Analysis Of The Black Plague By William Shakespeare
It was feared by the Elizabethans because for those who contracted the plague, only the lucky, had a fifty percent chance of surviving.
To prevent a wide-scale outbreak of the plague, Henry the VII, shut down theatres to prevent large gatherings of people to prevent an environment were the illness could thrive (Shapiro). The Black Plague was responsible for killing one-quarter of the population of London in the outbreaks of 1653 and 1603 (Mabillard).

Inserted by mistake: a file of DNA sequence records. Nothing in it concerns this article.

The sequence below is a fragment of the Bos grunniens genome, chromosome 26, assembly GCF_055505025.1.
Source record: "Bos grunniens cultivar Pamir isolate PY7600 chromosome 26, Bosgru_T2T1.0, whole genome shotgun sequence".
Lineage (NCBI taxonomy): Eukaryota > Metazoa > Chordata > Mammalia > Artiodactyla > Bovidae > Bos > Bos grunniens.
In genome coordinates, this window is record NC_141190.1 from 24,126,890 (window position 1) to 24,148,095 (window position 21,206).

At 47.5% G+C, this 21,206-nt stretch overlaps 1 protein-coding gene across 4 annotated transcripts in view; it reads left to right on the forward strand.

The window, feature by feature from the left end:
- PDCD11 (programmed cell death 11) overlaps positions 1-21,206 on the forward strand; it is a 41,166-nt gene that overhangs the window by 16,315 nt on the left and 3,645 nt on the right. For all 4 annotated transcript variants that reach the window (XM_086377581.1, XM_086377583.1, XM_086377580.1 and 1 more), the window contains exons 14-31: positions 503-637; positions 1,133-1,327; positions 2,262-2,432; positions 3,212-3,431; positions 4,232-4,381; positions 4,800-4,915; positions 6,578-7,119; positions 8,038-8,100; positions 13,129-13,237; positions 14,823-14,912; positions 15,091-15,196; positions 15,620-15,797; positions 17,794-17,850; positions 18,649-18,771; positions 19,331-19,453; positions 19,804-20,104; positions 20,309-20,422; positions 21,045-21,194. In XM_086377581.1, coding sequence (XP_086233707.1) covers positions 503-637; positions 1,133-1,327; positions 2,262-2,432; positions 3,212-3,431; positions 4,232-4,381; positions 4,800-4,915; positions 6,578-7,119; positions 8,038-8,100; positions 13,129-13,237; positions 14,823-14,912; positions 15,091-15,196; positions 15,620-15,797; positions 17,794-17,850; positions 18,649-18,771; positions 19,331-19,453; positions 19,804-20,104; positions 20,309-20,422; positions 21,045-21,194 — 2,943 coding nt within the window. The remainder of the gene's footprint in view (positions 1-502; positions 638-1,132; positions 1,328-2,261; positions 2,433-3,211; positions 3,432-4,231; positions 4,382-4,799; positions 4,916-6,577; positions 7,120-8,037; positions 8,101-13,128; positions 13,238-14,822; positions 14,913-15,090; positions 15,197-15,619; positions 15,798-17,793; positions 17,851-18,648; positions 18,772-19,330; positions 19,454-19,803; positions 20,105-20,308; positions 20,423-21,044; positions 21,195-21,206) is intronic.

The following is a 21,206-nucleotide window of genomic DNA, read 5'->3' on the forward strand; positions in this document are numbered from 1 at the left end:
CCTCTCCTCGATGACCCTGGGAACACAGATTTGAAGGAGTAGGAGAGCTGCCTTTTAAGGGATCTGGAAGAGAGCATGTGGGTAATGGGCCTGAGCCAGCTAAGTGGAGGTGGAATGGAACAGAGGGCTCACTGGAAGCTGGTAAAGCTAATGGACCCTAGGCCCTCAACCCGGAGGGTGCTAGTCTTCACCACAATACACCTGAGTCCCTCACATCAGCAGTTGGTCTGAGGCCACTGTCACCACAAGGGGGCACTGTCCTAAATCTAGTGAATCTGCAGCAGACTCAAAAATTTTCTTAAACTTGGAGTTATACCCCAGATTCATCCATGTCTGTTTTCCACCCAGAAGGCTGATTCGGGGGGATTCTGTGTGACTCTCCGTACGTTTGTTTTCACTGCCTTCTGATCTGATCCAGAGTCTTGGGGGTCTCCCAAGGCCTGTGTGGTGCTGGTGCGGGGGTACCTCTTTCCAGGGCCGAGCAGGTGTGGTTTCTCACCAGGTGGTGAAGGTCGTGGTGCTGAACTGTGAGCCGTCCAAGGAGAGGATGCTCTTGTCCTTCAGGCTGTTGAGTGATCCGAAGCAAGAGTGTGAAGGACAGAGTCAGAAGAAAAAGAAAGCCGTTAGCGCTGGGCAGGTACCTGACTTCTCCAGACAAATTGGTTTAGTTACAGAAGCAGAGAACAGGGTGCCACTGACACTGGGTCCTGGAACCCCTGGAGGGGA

Since the plague was the most feared illness of Shakespeare’s time it is no surprise it appeared in his writing. Shakespeare made references to the plague in several of his plays, King Lear, Romeo and Juliet, Othello, and Henry VI (Mabillard). In the tragedies, we have read the clearest connection to the black plague was in King Lear. Lear uses the plague as a way to describe his daughter Goneril in an insulting manner by calling her a plague sore:
“But yet thou art my flesh, my blood, my daughter;
Or rather a disease that 's in my flesh,
Which I must needs call mine: thou art a boil,
A plague-sore, an embossed